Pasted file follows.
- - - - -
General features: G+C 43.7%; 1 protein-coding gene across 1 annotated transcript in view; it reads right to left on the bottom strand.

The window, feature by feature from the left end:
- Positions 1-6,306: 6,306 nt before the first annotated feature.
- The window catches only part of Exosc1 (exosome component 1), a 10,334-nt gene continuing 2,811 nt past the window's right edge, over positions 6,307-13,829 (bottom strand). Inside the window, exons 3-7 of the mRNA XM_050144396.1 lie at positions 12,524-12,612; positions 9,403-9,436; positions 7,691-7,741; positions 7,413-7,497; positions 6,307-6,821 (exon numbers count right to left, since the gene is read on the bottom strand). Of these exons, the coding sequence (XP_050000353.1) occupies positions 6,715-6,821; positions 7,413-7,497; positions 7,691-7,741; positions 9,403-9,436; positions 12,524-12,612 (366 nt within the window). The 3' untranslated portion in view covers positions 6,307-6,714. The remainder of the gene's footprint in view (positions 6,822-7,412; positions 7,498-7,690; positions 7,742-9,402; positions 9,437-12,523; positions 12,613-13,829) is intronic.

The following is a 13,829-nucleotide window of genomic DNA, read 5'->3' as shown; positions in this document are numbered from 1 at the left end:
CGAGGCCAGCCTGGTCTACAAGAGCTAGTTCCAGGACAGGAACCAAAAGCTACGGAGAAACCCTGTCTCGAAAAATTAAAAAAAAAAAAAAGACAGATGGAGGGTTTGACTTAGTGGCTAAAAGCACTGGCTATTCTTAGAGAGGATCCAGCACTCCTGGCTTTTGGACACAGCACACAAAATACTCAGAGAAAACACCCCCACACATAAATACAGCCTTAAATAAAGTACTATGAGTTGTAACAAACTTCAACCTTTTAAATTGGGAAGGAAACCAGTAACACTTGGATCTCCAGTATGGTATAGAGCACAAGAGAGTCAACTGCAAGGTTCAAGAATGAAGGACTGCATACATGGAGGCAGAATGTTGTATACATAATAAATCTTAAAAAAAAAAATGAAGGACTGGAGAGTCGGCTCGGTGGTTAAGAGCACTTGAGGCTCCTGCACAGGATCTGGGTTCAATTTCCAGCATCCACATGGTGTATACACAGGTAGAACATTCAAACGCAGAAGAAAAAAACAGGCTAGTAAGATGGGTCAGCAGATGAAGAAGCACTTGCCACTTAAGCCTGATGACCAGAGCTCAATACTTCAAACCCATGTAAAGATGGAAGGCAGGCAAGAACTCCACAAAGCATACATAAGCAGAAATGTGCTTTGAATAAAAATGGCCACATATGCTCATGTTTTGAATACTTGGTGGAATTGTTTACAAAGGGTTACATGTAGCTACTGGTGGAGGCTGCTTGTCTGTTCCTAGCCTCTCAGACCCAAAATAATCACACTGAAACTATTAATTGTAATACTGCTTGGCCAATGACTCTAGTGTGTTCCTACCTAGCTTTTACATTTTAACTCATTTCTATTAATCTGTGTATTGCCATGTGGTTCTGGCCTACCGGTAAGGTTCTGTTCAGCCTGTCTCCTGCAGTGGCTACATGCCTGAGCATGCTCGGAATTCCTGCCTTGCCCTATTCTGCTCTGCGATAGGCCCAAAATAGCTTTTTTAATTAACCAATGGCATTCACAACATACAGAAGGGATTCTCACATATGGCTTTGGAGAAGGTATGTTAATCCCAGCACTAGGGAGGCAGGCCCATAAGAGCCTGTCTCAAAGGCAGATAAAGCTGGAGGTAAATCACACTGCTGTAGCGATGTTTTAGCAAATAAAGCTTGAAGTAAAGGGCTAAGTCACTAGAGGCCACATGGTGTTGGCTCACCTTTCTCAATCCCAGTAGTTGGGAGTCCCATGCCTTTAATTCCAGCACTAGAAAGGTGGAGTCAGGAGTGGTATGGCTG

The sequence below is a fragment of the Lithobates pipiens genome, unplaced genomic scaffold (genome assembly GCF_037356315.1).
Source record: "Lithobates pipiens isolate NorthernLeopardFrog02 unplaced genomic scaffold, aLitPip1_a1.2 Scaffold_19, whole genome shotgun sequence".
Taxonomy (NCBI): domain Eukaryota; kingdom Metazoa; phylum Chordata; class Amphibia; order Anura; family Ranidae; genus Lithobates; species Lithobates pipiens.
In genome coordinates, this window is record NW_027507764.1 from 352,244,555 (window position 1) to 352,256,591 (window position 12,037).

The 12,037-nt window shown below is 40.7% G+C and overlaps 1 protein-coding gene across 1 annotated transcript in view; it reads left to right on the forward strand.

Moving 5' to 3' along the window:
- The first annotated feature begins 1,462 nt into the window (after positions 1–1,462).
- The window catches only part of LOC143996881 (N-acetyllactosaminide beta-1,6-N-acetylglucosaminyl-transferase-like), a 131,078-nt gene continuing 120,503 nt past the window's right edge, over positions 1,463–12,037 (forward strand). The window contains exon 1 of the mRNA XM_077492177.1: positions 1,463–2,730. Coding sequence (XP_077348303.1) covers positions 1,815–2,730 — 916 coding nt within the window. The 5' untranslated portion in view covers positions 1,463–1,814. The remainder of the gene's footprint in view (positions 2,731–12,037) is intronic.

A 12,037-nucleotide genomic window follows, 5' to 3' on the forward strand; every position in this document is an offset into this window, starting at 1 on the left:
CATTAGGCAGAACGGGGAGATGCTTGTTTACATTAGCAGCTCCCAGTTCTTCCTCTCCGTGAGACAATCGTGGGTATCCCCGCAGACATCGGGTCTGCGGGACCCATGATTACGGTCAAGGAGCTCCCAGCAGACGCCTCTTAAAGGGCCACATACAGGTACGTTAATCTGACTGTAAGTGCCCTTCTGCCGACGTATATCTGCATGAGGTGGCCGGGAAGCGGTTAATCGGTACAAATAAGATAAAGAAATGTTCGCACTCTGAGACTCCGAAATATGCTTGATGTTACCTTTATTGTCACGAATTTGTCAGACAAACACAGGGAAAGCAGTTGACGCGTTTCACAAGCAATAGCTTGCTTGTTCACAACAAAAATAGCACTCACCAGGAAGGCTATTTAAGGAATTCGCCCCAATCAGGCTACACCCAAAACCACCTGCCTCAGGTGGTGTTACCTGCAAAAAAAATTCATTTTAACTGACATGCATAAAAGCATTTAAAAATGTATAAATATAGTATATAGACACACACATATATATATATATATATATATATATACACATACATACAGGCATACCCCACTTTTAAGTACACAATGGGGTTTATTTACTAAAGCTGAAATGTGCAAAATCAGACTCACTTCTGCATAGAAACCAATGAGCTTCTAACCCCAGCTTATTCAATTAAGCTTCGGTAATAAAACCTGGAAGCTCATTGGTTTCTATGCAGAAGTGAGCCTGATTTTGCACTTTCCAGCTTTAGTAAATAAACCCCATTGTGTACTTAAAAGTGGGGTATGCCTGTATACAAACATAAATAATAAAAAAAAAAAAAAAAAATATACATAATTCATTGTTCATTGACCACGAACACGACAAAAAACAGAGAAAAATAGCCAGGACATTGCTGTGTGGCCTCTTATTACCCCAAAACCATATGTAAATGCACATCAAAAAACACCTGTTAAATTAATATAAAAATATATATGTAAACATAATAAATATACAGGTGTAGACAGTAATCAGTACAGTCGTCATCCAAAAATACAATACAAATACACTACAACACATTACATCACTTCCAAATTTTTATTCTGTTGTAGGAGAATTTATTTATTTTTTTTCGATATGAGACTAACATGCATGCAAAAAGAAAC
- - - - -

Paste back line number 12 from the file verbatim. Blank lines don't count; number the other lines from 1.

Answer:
Moving 5' to 3' along the window: